by Michele Lipori. Confronti's Staff.
The feast of religious freedom is celebrated on 17 February in remembrance of the fact that, on the same day in 1848, the then-king of Sardinia Carlo Alberto granted civil rights to people of the Waldensian faith—who until then had been relegated to the so-called Waldensian Valleys which represented for them a sort of “alpine ghetto.”
Through Letters patent—measures that a sovereign could have applied without the approval of any Council—people of Waldensian faith finally acquired civil and political rights. Until then, they were forbidden from attending public schools, from exercising professions (apart from those of doctor or notary—as long as their services were aimed exclusively at their fellow believers, and from owning properties outside the Waldensian Valleys).
However, the Letters patent should be understood as a starting point—not an arrival—on the path to freedom of worship. In a passage of the provision, it is said that:
“The Waldensians are allowed to enjoy all the civil and political rights of our subjects, to attend schools inside and outside universities, and to obtain academic degrees. However, nothing has been innovated regarding the exercise of their worship and the schools they run.” This meant that it was possible for the Waldensians to worship only in some places, formally authorized by the power of the state.
February 17, therefore, became a symbol of a change of policy toward a specific minority that was a prelude to other forms of opening, first in the Savoy State—where the decree that allowed the emancipation of Jewish communities was dated March 29, 1849—and then in what would become the Italian State.
The Constitution and the Agreements
In the Italian State, in particular, four articles of the Constitution regulate the relationship with religions.
Art. 7 – The State and the Catholic Church are, each in its own order, independent and sovereign. Their relations are regulated by the Lateran Treaty, formulated in 1929 and modified in 1984. Amendments to the Treaty, accepted by the two parties, do not require a constitutional revision procedure.
Art. 8 – All religious confessions are equally free before the law.
Religious denominations other than Catholic have the right to organize themselves according to their own statutes, as they do not conflict with the Italian legal system. Their relations with the State are regulated by law on the basis of agreements (known in Italian as intese, literally “proposals”) with the relevant representatives.
Art. 19 – Everyone has the right to freely profess their religious faith in any form, individual or associated, to promote it and to worship it privately or in public, provided that it is not a question of rites contrary to morality.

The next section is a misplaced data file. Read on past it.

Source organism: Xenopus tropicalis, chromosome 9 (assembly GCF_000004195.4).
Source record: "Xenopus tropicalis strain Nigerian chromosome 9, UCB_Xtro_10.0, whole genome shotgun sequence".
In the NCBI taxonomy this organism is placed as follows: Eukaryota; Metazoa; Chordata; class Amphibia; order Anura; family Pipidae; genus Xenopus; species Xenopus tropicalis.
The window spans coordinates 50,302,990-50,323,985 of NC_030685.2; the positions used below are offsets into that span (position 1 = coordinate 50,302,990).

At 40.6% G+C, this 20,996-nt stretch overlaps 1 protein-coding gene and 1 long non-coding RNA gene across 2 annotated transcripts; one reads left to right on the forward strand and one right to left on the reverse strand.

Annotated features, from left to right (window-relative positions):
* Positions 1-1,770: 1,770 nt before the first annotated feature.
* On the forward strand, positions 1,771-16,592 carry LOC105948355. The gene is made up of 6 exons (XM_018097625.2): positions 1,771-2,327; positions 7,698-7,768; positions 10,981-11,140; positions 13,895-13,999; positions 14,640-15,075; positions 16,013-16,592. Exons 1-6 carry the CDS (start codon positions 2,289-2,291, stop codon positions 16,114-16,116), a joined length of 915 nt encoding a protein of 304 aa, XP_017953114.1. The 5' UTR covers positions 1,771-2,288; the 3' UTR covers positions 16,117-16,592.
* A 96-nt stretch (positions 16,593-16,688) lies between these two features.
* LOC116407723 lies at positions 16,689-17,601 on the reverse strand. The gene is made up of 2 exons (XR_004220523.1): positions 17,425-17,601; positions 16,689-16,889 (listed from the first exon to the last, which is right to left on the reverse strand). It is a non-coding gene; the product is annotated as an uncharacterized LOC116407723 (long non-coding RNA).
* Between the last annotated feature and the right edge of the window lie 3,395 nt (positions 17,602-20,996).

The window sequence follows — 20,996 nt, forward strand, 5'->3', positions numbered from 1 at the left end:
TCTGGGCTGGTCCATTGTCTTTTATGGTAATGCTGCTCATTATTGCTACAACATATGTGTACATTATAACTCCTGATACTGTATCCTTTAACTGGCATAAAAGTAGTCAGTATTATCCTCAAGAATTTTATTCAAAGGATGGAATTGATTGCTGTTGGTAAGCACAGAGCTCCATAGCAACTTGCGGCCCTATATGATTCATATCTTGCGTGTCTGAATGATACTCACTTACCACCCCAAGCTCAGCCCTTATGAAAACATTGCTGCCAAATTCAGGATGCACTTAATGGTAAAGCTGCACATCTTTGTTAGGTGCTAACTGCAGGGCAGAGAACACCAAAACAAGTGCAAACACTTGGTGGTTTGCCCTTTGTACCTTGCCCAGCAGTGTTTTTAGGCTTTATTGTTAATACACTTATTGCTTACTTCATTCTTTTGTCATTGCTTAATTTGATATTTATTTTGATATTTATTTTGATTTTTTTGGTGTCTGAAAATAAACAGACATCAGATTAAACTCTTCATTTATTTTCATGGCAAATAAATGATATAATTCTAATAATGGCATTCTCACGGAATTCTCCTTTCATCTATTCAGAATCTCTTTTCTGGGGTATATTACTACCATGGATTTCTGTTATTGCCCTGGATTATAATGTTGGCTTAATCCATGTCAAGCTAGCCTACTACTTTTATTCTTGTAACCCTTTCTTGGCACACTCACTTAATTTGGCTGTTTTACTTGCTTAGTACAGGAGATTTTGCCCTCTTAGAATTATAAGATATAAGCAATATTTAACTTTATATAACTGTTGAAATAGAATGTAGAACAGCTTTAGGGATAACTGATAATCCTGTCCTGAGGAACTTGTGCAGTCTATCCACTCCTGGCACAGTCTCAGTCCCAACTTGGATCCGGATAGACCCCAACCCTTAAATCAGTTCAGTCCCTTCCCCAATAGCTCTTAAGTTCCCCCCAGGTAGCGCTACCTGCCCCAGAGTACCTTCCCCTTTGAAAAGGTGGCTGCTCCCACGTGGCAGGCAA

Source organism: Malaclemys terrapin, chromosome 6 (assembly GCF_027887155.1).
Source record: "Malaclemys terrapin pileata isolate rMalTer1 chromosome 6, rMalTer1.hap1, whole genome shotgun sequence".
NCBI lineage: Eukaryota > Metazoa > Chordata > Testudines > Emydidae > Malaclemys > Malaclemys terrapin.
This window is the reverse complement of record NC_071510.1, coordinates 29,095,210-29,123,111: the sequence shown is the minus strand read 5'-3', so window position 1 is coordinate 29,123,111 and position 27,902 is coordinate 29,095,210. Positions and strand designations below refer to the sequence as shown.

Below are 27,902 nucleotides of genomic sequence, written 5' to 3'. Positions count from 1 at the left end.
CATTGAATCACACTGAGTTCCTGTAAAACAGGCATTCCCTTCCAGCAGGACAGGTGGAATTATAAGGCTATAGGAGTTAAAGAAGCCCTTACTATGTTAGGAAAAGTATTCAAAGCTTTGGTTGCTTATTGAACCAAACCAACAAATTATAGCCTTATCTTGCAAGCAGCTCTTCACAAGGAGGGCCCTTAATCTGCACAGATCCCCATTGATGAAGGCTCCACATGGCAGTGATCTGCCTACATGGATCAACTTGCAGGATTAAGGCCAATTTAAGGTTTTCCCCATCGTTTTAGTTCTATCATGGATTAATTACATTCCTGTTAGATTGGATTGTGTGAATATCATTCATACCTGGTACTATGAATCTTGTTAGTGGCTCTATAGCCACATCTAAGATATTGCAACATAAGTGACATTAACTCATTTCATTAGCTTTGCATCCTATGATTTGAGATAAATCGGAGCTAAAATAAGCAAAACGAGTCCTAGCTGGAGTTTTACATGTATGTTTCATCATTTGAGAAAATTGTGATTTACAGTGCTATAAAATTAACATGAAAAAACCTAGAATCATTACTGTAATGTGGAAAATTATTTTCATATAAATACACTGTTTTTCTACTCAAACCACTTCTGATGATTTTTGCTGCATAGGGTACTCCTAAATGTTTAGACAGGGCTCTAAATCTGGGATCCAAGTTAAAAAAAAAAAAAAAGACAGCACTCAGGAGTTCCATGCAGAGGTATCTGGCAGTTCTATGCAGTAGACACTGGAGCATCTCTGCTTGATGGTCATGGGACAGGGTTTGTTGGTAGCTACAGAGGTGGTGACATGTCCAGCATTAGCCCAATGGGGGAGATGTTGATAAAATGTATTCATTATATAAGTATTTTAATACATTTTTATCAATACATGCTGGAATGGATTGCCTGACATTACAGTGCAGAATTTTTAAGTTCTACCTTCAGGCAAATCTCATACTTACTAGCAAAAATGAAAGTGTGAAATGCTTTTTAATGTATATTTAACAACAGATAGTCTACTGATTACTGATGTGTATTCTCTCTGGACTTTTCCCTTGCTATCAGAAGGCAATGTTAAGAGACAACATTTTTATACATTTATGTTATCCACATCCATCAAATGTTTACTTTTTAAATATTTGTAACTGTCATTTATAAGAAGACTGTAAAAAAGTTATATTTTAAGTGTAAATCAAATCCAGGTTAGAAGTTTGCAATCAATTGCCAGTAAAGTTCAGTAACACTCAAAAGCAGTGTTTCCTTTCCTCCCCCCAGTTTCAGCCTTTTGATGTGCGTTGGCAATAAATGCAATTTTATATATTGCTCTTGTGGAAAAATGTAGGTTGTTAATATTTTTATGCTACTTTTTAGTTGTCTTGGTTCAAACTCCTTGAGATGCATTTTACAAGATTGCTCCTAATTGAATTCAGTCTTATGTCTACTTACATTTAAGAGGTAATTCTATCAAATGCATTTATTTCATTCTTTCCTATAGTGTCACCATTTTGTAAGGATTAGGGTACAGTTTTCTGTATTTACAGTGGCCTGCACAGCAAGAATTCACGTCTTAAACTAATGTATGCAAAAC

Art. 20 – The ecclesiastical character and the purpose of religion or worship of an association or institution cannot be the cause of special legislative limitations, nor of special tax burdens for its constitution, juridical capacity and any form of activity. For “non-Catholic” religions that want to have their own legal personality recognized, it is necessary to contact the prefecture of the province in which their institutions reside, attaching their statute. An essential requirement to have your request approved is compliance with the Italian legal system of the organizational rules and statutory purposes (of public interest). Even the ministers of worship – in order for their acts (celebration of weddings, funerals, etc.) to have legal effect – it is necessary to ask the State for the approval of their appointment.
This procedure therefore serves to establish an agreement between the requesting religion and the Italian state. A procedure that has several stages and involves various actors of the state institution:
– in the first instance, requests are submitted to the opinion of the Directorate General for Religious Affairs of the Ministry of the Interior;
– given that the government will have to express itself, the religious confession must apply through an appeal, to the President of the Council of Ministers, who will entrust the task to the Undersecretary of the Council of Ministers;
– The Undersecretary will make use of the Interministerial Commission for Agreements with Religious Confessions to prepare – in collaboration with the delegation of the Religious Confession which makes the request – a draft of the Understanding on which the Consultative Commission for Religious Freedom will express a preliminary opinion;
– the Agreements must then be initialed by the Undersecretary and the representative of the religious denomination, to be submitted to the Council of Ministers for examination before authorization for signature by the President of the Council.
The Established Agreements to date
- Union of Methodist and Waldensian Churches (1984)
- Italian Union of Seventh Day Adventist Christian Churches (1988)
- Assemblies of God in Italy – Pentecostals (1988)
- Union of Italian Jewish Communities (1989)
- Lutheran Evangelical Church in Italy (1993)
- Baptist Evangelical Christian Union of Italy (1993
- Sacred Orthodox Archdiocese of Italy and the Exarchate for Southern Europe (2012)
- Church of Jesus Christ of Latter-day Saints – Mormons (2012)
- Apostolic Church in Italy – Pentecostals (2012)
- Italian Buddhist Union (2012)
- Italian Hindu Union Sanatana Dharma Samgha (2012)
- Italian Buddhist Institute Soka Gakkai (2016)